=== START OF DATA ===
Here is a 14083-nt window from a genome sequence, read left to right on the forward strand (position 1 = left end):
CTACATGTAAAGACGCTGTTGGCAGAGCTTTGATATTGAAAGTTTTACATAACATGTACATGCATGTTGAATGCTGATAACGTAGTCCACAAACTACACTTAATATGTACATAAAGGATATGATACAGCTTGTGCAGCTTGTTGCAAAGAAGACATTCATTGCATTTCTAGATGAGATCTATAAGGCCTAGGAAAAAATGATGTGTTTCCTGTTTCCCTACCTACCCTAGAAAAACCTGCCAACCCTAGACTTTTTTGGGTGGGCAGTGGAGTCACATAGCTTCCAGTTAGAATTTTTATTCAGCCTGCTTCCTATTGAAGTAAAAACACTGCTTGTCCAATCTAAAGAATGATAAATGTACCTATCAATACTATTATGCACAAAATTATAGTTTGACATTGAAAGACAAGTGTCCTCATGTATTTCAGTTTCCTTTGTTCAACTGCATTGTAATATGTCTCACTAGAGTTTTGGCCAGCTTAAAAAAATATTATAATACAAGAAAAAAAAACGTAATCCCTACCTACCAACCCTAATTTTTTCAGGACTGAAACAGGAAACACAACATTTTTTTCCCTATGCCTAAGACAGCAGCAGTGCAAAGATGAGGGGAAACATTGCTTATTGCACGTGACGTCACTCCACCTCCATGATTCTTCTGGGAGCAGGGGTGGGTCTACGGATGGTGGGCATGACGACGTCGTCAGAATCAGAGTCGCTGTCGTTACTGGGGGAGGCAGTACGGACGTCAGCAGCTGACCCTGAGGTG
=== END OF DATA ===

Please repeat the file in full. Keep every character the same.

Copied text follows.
Here is a 14083-nt window from a genome sequence, read left to right on the forward strand (position 1 = left end):
CTACATGTAAAGACGCTGTTGGCAGAGCTTTGATATTGAAAGTTTTACATAACATGTACATGCATGTTGAATGCTGATAACGTAGTCCACAAACTACACTTAATATGTACATAAAGGATATGATACAGCTTGTGCAGCTTGTTGCAAAGAAGACATTCATTGCATTTCTAGATGAGATCTATAAGGCCTAGGAAAAAATGATGTGTTTCCTGTTTCCCTACCTACCCTAGAAAAACCTGCCAACCCTAGACTTTTTTGGGTGGGCAGTGGAGTCACATAGCTTCCAGTTAGAATTTTTATTCAGCCTGCTTCCTATTGAAGTAAAAACACTGCTTGTCCAATCTAAAGAATGATAAATGTACCTATCAATACTATTATGCACAAAATTATAGTTTGACATTGAAAGACAAGTGTCCTCATGTATTTCAGTTTCCTTTGTTCAACTGCATTGTAATATGTCTCACTAGAGTTTTGGCCAGCTTAAAAAAATATTATAATACAAGAAAAAAAAACGTAATCCCTACCTACCAACCCTAATTTTTTCAGGACTGAAACAGGAAACACAACATTTTTTTCCCTATGCCTAAGACAGCAGCAGTGCAAAGATGAGGGGAAACATTGCTTATTGCACGTGACGTCACTCCACCTCCATGATTCTTCTGGGAGCAGGGGTGGGTCTACGGATGGTGGGCATGACGACGTCGTCAGAATCAGAGTCGCTGTCGTTACTGGGGGAGGCAGTACGGACGTCAGCAGCTGACCCTGAGGTG